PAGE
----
And yet I still fluctuate between wanting to believe my mystical, magical, intuitive voice and that still needed, logical, linear, lawyer’s mind.  To satisfy the latter, on Monday night I went to a lecture by Dr. Edwin Barnhart, a prominent Maya archeologist.  He basically said that all the 12/21/12 predictions (both the catastrophic and the enlightened) are crap made up by Westerners, and that the modern Maya are just like the rest of us – they’re more than willing to tell us what we want to hear, especially if this helps their 2012 tourism industry.

Fine.  But I still want to believe in the magic.  I want to swim with dolphins and become enlightened.  I want to believe, as Tom Shadyac does, that we are all connected, and that what I think and do matters.

Yes, I AM the problem.  But like the heroine in Bridesmaids, I AM also the solution:

Melissa McCarthy in Bridesmaids

“You are the problem, Annie. You are also the solution.”

And so are you.

——-

How do you feel about 12/12/12 and 12/21/12?  Are you using this time to become more aware of things that are/are not working in your life?  Or are these just days like any other?

Samsara, Silence, and School (or, How to be Simultaneously Pissed Off and Incredibly Grateful)

Samsara goddess

Look me in the eyes to see if I am telling the truth.

Samsara eyes

Look me in the eyes to understand me.

Samsara monks

Look me in the eyes to understand yourself.

The above images are from the extraordinary film, Samsara.  I saw it earlier this week now have to ask myself:

Is it possible to be both incredibly pissed off and extremely grateful at the same time?

Grateful because this film makes me realize once again how incredibly blessed I am to live here in my oh-so-comfortable little Newport Beach life.

Pissed off because 98% of the world (I’m guessing at this number, but 1.4 billion people are confirmed to live on less than $1.25 per day) do NOT enjoy my hedonistic lifestyle, and the film forces me to look these people in the eye. 

In high resolution.

I’m also back at screenwriting school this week, which used to be inspiring.  But now I’m a little lost because the two best movies I’ve seen in recent years have no dialogue.  (The Artist is the other one.)  How can my weak little pen compete with all these brilliant 1000+ word pictures?

And after seeing the epic cinematography in Samsara, I’ve changed my mind about travel too.  Who really needs to leave home when you can see the entire world in a ninety-nine minute film?  I’m not kidding … you have to see this movie to believe it.  Shot in twenty-five countries over five years, it’s nothing less than the story of what it means to live on this incredible planet during this extraordinary time.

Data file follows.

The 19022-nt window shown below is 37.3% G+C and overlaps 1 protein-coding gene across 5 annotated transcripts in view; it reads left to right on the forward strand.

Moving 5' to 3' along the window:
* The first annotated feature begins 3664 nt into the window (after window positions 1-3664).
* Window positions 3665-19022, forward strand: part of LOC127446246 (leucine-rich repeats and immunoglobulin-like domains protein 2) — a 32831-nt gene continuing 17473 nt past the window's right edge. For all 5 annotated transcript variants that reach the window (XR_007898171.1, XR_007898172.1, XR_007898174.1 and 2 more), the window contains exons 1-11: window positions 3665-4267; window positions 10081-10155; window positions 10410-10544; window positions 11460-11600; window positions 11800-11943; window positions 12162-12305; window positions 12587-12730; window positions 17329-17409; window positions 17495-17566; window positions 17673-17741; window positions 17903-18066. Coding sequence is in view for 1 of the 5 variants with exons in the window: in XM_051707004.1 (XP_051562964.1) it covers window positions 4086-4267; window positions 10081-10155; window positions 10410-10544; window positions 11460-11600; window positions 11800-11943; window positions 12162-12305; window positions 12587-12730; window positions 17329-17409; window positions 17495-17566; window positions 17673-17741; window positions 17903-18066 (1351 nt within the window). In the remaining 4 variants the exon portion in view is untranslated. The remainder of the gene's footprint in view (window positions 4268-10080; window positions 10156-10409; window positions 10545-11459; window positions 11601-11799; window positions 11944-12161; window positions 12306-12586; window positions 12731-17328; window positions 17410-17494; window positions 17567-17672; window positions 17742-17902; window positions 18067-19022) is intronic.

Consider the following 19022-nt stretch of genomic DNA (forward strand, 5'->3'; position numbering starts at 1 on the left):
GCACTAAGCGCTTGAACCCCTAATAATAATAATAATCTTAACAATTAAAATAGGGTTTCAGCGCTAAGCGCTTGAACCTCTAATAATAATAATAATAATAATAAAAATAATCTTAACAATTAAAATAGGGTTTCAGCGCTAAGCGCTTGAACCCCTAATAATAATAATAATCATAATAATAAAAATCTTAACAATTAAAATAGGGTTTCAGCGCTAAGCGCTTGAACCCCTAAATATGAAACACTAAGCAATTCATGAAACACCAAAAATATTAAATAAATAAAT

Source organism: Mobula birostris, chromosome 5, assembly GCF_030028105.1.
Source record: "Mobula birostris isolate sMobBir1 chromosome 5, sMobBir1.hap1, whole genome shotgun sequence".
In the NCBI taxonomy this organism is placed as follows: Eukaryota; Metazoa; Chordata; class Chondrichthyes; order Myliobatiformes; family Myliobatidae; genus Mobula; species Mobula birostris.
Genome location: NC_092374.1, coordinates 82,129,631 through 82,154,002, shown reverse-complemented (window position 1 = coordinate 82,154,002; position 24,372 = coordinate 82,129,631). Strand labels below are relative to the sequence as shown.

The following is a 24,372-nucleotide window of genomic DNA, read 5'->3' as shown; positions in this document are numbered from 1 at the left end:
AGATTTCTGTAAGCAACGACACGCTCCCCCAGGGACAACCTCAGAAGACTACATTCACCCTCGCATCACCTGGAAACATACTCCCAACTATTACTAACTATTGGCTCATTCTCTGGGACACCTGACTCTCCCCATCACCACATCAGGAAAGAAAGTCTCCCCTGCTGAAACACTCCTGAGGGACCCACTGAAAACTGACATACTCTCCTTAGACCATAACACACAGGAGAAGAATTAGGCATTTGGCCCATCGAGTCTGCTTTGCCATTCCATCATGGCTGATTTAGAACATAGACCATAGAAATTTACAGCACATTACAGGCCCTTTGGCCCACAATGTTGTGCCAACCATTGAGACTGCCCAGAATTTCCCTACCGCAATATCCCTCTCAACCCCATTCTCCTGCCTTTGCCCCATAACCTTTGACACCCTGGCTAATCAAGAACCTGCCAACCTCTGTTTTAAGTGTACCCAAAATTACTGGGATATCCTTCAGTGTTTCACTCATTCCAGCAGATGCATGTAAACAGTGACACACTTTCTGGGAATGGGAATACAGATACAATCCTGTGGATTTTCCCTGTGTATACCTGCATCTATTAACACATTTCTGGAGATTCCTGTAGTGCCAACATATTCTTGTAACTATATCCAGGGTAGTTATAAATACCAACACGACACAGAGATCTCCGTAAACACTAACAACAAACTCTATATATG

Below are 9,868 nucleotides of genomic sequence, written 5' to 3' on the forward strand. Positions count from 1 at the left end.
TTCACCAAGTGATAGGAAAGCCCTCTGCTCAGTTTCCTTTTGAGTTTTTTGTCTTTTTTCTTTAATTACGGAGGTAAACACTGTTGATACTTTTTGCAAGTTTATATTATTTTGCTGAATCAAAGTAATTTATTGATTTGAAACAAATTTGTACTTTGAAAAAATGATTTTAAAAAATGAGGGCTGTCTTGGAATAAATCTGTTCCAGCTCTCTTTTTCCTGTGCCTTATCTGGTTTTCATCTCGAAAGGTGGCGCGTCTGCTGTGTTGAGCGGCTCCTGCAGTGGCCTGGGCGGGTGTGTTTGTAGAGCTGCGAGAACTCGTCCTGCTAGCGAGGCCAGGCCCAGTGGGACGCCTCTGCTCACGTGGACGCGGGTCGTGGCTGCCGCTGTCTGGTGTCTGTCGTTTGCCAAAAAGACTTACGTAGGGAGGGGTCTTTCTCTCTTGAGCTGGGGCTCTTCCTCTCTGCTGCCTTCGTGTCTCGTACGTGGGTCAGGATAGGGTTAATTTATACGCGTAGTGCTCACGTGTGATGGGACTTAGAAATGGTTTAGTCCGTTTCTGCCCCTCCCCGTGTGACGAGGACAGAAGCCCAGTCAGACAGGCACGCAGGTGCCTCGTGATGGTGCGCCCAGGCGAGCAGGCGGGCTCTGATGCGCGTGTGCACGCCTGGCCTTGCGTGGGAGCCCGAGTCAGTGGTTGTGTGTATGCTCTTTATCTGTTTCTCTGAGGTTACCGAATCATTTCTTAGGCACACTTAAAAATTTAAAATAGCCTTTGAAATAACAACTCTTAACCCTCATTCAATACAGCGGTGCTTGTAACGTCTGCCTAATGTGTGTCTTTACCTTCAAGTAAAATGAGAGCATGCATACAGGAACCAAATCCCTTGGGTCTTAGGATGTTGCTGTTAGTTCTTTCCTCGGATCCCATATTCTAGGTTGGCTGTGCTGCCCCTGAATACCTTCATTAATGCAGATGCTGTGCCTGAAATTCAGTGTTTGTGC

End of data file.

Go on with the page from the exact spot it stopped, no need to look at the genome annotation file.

In the context of Buddhism and other Eastern religions, the term Samsāra refers to the repeating cycle of  birth, life, death, and rebirth (reincanation).  But in the film, I believe Samsara is used more broadly to describe what it means to be a human being living on this overcrowded planet right now.  It does so by showing us the vast array of worldly activities which occupy us, our myriad sufferings and joys thereof, as well as the universally unsettled and agitated human mind through which we perceive reality.

It’s both beautiful and disturbing.

And it makes me completely underwhelmed with myself and this crazy dream of trying to create anything of artistic value with mere words.

Wimpy little words.

You really need to SEE this film to understand.

I hope you do.

In the meantime, I’m off to an Equine Therapy retreat in Tucson this week.  (Because this is the type of self-indulgent activity I choose to pursue in my frivolous little life at the moment.) 

Equine therapy

Nevertheless, I’m hoping to learn something valuable from the horses.   At least I’ll be doing my best to work with these creatures consciously and gratefully.  Does mere awareness count as a start?

—–

Have you seen Samsara?  What did you think?  And how does it make you feel about your life?

Why Protagonists Must Always SUFFER and a Friday Koan for YOU

I’m afraid my story is flawed from the start because even assuming that I am the protagonist of this blog (and who else would seriously want to be?), this blog suffers from other serious storytelling violations.